Industrial Disasters Are Not Accidents

Industrial Disasters Are Not Accidents

from The People, June 4, 1988, page 6

Private ownership and control of the means of production demonstrates over and over again what a menace it is to workers, their families and to society in general. Take, for example, one of the industrial "accidents" that were sensational enough to make it to the front pages and prime time of the nation's profit-motivated media last month.

On May 4, a rocket fuel plant exploded in Henderson, Nev., just outside Las Vegas. The disaster took the lives of two and injured 322.

To the workers at the plant, the tragedy was no real surprise. They were aware that the plant had no sprinkler system to put out fires. Clear for all to see was the major natural gas pipeline that ran within a dozen feet of the plant's batch house where highly explosive and extremely unstable ammonium perchlorate rocket fuel was produced.

Workers were also aware that building inspectors had found exposed live wires and explosive levels of hydrogen gas, as well as corroded walls and equipment, in the plant. In short, workers knew the plant was a disaster waiting to happen. A 1982 report warned that the union "cannot understand how this plant has not been blown off the face of the Earth."

On May 4, that was exactly what happened - not just to the plant, but to the marshmallow factory next door and much of the surrounding industrial park which was shortsightedly built up around the plant. Doors were blown off their hinges, windows shattered and structural damage sustained by homes and other buildings in nearby neighborhoods which were also short-sight-edly developed around the plant.

The only thing that prevented much greater loss of life was the quick exit of workers from the plant once they learned of an uncontrolled fire in the batch house. Workers in the rest of the industrial park received no warning of a threat until they saw smoke and flames.

No emergency plan had ever been effected by the bosses of any enterprise in the park. And when fire trucks arrived at the scene there was no water available from the park's hydrants, which operated only with electricity - power had failed as the disaster unfolded.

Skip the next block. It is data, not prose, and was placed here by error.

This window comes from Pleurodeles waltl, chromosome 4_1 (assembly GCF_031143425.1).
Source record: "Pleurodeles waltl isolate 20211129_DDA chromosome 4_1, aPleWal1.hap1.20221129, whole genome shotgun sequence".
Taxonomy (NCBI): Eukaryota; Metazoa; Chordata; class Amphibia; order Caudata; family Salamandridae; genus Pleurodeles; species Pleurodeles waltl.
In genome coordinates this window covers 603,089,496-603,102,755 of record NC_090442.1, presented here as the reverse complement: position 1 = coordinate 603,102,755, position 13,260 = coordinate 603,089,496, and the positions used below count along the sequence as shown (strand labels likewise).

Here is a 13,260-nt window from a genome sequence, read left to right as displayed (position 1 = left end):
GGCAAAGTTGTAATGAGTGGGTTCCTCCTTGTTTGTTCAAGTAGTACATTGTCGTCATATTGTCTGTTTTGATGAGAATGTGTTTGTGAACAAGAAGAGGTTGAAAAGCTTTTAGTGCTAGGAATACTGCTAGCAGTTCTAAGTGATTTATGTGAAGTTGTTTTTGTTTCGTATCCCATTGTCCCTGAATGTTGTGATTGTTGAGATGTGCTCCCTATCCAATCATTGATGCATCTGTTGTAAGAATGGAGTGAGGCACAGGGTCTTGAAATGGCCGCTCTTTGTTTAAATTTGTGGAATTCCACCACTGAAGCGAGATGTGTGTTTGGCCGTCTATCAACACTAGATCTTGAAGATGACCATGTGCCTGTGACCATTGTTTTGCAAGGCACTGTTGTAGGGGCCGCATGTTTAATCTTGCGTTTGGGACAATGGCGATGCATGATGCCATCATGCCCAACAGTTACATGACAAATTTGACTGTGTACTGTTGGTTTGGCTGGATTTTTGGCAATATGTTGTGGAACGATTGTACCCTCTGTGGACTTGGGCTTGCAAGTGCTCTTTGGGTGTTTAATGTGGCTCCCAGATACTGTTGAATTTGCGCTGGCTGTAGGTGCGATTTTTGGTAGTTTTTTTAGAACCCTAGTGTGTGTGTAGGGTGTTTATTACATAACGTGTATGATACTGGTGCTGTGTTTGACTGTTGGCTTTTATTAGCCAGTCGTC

Clearly, capitalism stands many times condemned for all the profit-motivated shortcuts it took in Henderson. And it condemns itself further by the nature of the product for which it exploited workers and recklessly endangered the lives of everyone in Henderson -- rocket fuel for almost exclusively antisocial, military purposes.

Capitalism could be similarly condemned by the lax procedures and reckless, profit-motivated production that gave us the huge Shell Oil spill in late April in Martinez, Calif. Likewise, again on May 4, could it be condemned by the "towering inferno" it produced - once again for lack of a sprinkler system -in a Los Angeles skyscraper, killing one and injuring 40.

Likewise with the explosion the next day of an oil refinery in Norco, La., which killed at least six and injured 42 others. Likewise by any number of less publicized examples of capitalism's calculated neglect of safety.

NO 'ACCIDENTS'

These disasters, on the whole, big or little, cannot rightly be called "accidents." The Manufacturing Chemists Association estimated a few years ago that only about 8 percent of on-the-job "accidents" of any kind are caused by worker error. The rest were the result of unsafe working conditions built into the work process.

Whether such "accidents" cause the death, injury or disease of workers on or off the job, or environmental catastrophe, they stem from an inherently unsafe "work process" -- that of capitalism.

Capitalist production, with its all-consuming drive for profit, has proved unable to halt or even appreciably slow down its ongoing massacre of workers and rape of the environment. Thus anything short of the elimination of the profit motive as the basis of production amounts, to a continuing death sentence for workers, society and the environment.

This is not to say that accidents will never happen in a socialist society or that socialism is synonymous with immediate and complete abandonment of the productive facilities built by workers under capitalism. It is to say, however, that only in a society where the nation's industrial machine is in the collective, democratic control of the producers themselves, the working-class majority, will it be possible to rationally balance human and social needs against human and social risks.

Only in such a society will it be possible to institute the planning that is needed to achieve the safest possible production, with effective measures to protect and rejuvenate the environment.